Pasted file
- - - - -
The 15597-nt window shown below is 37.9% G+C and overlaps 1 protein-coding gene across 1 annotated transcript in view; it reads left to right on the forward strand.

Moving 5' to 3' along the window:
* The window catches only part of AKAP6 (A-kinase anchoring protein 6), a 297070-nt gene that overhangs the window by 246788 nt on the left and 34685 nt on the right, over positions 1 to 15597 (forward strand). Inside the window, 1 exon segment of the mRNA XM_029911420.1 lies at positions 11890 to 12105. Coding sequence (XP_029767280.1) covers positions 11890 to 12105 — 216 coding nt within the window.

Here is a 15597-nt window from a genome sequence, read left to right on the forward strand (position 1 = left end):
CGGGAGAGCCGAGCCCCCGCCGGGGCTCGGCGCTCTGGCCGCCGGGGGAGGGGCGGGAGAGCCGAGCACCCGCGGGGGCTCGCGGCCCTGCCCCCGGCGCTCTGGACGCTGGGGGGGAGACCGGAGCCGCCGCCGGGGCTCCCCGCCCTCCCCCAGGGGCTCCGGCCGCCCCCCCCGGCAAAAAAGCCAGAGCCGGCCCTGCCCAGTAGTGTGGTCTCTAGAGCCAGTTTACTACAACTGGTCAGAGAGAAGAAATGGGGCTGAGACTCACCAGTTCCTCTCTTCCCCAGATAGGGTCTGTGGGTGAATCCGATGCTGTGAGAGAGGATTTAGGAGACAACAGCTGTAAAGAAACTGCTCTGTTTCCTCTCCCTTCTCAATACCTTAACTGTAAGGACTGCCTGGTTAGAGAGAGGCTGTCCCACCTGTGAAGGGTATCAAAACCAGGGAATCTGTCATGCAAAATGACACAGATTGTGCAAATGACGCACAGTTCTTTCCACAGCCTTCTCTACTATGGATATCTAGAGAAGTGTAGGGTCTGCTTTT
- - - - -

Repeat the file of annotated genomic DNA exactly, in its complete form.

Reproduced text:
The 15597-nt window shown below is 37.9% G+C and overlaps 1 protein-coding gene across 1 annotated transcript in view; it reads left to right on the forward strand.

Moving 5' to 3' along the window:
* The window catches only part of AKAP6 (A-kinase anchoring protein 6), a 297070-nt gene that overhangs the window by 246788 nt on the left and 34685 nt on the right, over positions 1 to 15597 (forward strand). Inside the window, 1 exon segment of the mRNA XM_029911420.1 lies at positions 11890 to 12105. Coding sequence (XP_029767280.1) covers positions 11890 to 12105 — 216 coding nt within the window.

Here is a 15597-nt window from a genome sequence, read left to right on the forward strand (position 1 = left end):
CGGGAGAGCCGAGCCCCCGCCGGGGCTCGGCGCTCTGGCCGCCGGGGGAGGGGCGGGAGAGCCGAGCACCCGCGGGGGCTCGCGGCCCTGCCCCCGGCGCTCTGGACGCTGGGGGGGAGACCGGAGCCGCCGCCGGGGCTCCCCGCCCTCCCCCAGGGGCTCCGGCCGCCCCCCCCGGCAAAAAAGCCAGAGCCGGCCCTGCCCAGTAGTGTGGTCTCTAGAGCCAGTTTACTACAACTGGTCAGAGAGAAGAAATGGGGCTGAGACTCACCAGTTCCTCTCTTCCCCAGATAGGGTCTGTGGGTGAATCCGATGCTGTGAGAGAGGATTTAGGAGACAACAGCTGTAAAGAAACTGCTCTGTTTCCTCTCCCTTCTCAATACCTTAACTGTAAGGACTGCCTGGTTAGAGAGAGGCTGTCCCACCTGTGAAGGGTATCAAAACCAGGGAATCTGTCATGCAAAATGACACAGATTGTGCAAATGACGCACAGTTCTTTCCACAGCCTTCTCTACTATGGATATCTAGAGAAGTGTAGGGTCTGCTTTT